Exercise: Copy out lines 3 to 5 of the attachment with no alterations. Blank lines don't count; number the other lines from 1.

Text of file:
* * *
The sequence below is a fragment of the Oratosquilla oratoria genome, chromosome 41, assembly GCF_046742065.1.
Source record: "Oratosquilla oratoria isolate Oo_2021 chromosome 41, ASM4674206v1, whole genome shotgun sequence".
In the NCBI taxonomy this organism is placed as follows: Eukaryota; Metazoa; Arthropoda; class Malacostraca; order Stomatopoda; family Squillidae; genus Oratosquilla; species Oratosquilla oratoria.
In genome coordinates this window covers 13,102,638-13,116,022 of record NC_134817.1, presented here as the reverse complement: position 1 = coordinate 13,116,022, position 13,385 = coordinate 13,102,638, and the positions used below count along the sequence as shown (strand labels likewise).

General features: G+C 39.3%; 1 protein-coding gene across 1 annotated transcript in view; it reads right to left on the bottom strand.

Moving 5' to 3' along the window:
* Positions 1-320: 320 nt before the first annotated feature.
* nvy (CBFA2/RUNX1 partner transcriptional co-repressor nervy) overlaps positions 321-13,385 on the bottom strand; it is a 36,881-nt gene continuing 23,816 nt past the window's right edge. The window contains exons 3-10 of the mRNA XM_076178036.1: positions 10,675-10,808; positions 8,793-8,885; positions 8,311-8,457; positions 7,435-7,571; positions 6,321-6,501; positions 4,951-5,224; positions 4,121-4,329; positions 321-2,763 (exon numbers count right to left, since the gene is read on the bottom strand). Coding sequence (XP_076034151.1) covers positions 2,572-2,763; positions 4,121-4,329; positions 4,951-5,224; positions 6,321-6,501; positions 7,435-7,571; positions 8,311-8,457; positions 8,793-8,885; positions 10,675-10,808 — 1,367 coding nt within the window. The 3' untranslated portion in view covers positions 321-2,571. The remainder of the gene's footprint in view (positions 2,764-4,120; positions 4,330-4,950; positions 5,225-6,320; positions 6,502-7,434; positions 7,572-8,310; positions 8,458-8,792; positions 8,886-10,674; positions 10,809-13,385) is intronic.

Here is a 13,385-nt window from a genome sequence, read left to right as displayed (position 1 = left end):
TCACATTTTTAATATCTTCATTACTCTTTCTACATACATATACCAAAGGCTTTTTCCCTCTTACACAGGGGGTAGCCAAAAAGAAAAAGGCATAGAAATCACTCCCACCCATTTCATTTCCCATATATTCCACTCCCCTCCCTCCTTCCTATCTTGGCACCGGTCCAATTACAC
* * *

In the NCBI taxonomy this organism is placed as follows: Eukaryota; Metazoa; Arthropoda; class Malacostraca; order Stomatopoda; family Squillidae; genus Oratosquilla; species Oratosquilla oratoria.
In genome coordinates this window covers 13,102,638-13,116,022 of record NC_134817.1, presented here as the reverse complement: position 1 = coordinate 13,116,022, position 13,385 = coordinate 13,102,638, and the positions used below count along the sequence as shown (strand labels likewise).

General features: G+C 39.3%; 1 protein-coding gene across 1 annotated transcript in view; it reads right to left on the bottom strand.